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Hydro One Ltd.: Will This Dividend Stock Survive Political Onslaught?

Stressed businessman in the office.

There is no other company in Canada that is so hotly debated by politicians these days than Ontario’s largest electricity distribution and transmission utility, Hydro One Ltd. (TSX:H).

All three main political parties in Ontario, Canada’s most populous province, have promised voters ahead of the June elections that they will review the company’s executive packages and its performance. The province owns 47% of the utility, following Ontario’s Liberal government privatization drive in 2015.

Hydro One’s executive compensation has become such as big issue in the campaign that Ontario Progressive Conservative Leader Doug Ford, who has been leading in the polls, has vowed to remove the company’s chief executive and the entire board if he is elected.

Beyond this political point scoring, however, its seems Hydro One is doing just fine when it comes to improving its bottom line.

Earning momentum

In the first-quarter earnings report released on May 15, the company showed that net income attributable to common shareholders rose 33% to $222 million, helped by the favourable impact of a regulatory decision on Hydro One’s transmission rates as well as the positive effects of colder weather and cost control. Hydro One also boosted its quarterly dividend by 5% to $0.23 per share.

Hydro One is making progress on its $6.7 billion acquisition of northwestern U.S. energy company Avista Corp., a regulated utility that operates in the states of Alaska, Idaho, Montana, Oregon, and Washington.

The deal recently has passed an antitrust clearance in the U.S., and there is a good chance that it will go through other regulatory hurdles. Both companies expect that the deal will be closed during the second half of this year.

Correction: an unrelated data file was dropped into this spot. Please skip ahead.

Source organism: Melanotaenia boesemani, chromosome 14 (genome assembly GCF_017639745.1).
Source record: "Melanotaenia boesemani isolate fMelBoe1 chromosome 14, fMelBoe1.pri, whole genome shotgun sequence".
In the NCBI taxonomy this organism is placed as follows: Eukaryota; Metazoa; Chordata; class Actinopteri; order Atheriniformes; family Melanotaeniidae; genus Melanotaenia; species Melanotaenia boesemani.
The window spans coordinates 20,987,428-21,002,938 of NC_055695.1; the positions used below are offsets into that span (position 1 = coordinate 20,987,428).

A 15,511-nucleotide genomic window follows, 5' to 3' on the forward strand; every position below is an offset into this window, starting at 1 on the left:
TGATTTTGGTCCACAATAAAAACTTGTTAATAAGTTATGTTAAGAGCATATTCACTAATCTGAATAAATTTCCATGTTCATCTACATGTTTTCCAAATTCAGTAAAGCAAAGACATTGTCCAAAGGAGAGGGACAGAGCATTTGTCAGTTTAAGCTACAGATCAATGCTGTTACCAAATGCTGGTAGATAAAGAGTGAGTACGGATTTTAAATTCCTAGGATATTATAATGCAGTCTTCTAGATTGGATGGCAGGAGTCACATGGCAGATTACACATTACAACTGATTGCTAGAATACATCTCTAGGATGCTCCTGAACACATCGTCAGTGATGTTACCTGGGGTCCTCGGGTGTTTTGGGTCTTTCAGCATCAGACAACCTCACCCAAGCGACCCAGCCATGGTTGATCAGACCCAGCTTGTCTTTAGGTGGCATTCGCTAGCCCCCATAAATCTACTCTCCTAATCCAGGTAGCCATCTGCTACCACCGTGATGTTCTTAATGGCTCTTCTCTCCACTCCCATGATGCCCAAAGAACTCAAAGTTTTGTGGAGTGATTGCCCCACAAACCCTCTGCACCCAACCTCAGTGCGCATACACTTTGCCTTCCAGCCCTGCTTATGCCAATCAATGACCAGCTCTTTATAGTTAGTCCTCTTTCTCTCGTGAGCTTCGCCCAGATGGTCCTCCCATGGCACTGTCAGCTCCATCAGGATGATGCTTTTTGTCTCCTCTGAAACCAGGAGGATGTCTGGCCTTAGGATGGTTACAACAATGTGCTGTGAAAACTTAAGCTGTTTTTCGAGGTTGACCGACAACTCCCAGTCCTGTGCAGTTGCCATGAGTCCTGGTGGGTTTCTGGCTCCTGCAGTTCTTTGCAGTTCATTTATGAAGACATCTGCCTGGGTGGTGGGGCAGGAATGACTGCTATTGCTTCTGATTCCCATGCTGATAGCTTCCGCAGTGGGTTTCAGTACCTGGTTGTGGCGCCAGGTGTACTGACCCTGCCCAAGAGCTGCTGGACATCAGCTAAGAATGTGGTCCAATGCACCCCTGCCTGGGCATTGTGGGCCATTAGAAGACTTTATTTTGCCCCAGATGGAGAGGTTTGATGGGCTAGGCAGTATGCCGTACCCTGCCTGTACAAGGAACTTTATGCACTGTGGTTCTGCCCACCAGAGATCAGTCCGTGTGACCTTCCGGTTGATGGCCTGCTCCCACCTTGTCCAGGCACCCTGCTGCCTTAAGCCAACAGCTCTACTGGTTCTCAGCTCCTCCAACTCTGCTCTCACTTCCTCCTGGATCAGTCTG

Trading at $19.5 at the time of writing, and with an annual dividend yield of 4.3%, Hydro One is an attractive but a risky investment for dividend investors. Its stock has underperformed other similar-sized utilities in the recent sell-off and will continue to remain under pressure until this political uncertainty is over.

That said, Hydro One, with its attractive multiples and a wide moat, remains an attractive long-term buy for buy-and-hold investors. The utility serves Canada’s most populous province and is on the verge of adding 700,000 U.S. clients if its deal with Avista goes through.

The bottom line

If you’re not a risk taker and interested in adding a solid dividend-paying stock from the utility space, I think North America’s largest pipeline operator, Enbridge Inc. (TSX:ENB)(NYSE:ENB), and Fortis Inc. (TSX:FTS)(NYSE:FTS) are better options.

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Fool contributor Haris Anwar owns shares of Enbridge. The Motley Fool owns shares of Enbridge. Enbridge is a recommendation of Stock Advisor Canada.

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